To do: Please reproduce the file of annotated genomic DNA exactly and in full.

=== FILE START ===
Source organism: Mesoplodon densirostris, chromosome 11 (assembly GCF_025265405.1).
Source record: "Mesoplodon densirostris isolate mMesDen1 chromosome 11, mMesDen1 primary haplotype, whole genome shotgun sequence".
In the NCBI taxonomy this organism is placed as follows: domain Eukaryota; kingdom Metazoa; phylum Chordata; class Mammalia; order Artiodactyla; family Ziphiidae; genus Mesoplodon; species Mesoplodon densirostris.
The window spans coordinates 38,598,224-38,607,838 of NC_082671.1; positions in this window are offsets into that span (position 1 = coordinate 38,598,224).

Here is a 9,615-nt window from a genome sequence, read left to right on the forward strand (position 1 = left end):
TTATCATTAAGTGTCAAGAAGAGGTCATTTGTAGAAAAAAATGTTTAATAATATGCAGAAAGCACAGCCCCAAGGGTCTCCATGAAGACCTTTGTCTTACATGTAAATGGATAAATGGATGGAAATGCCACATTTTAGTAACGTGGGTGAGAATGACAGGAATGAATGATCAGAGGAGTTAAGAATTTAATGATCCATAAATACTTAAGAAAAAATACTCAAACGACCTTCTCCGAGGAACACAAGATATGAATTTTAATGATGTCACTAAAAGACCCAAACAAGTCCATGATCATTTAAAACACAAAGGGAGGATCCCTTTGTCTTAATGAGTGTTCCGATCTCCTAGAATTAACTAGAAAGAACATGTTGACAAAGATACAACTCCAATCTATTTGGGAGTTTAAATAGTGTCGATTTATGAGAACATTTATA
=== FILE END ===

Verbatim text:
Source organism: Mesoplodon densirostris, chromosome 11 (assembly GCF_025265405.1).
Source record: "Mesoplodon densirostris isolate mMesDen1 chromosome 11, mMesDen1 primary haplotype, whole genome shotgun sequence".
In the NCBI taxonomy this organism is placed as follows: domain Eukaryota; kingdom Metazoa; phylum Chordata; class Mammalia; order Artiodactyla; family Ziphiidae; genus Mesoplodon; species Mesoplodon densirostris.
The window spans coordinates 38,598,224-38,607,838 of NC_082671.1; positions in this window are offsets into that span (position 1 = coordinate 38,598,224).

Here is a 9,615-nt window from a genome sequence, read left to right on the forward strand (position 1 = left end):
TTATCATTAAGTGTCAAGAAGAGGTCATTTGTAGAAAAAAATGTTTAATAATATGCAGAAAGCACAGCCCCAAGGGTCTCCATGAAGACCTTTGTCTTACATGTAAATGGATAAATGGATGGAAATGCCACATTTTAGTAACGTGGGTGAGAATGACAGGAATGAATGATCAGAGGAGTTAAGAATTTAATGATCCATAAATACTTAAGAAAAAATACTCAAACGACCTTCTCCGAGGAACACAAGATATGAATTTTAATGATGTCACTAAAAGACCCAAACAAGTCCATGATCATTTAAAACACAAAGGGAGGATCCCTTTGTCTTAATGAGTGTTCCGATCTCCTAGAATTAACTAGAAAGAACATGTTGACAAAGATACAACTCCAATCTATTTGGGAGTTTAAATAGTGTCGATTTATGAGAACATTTATA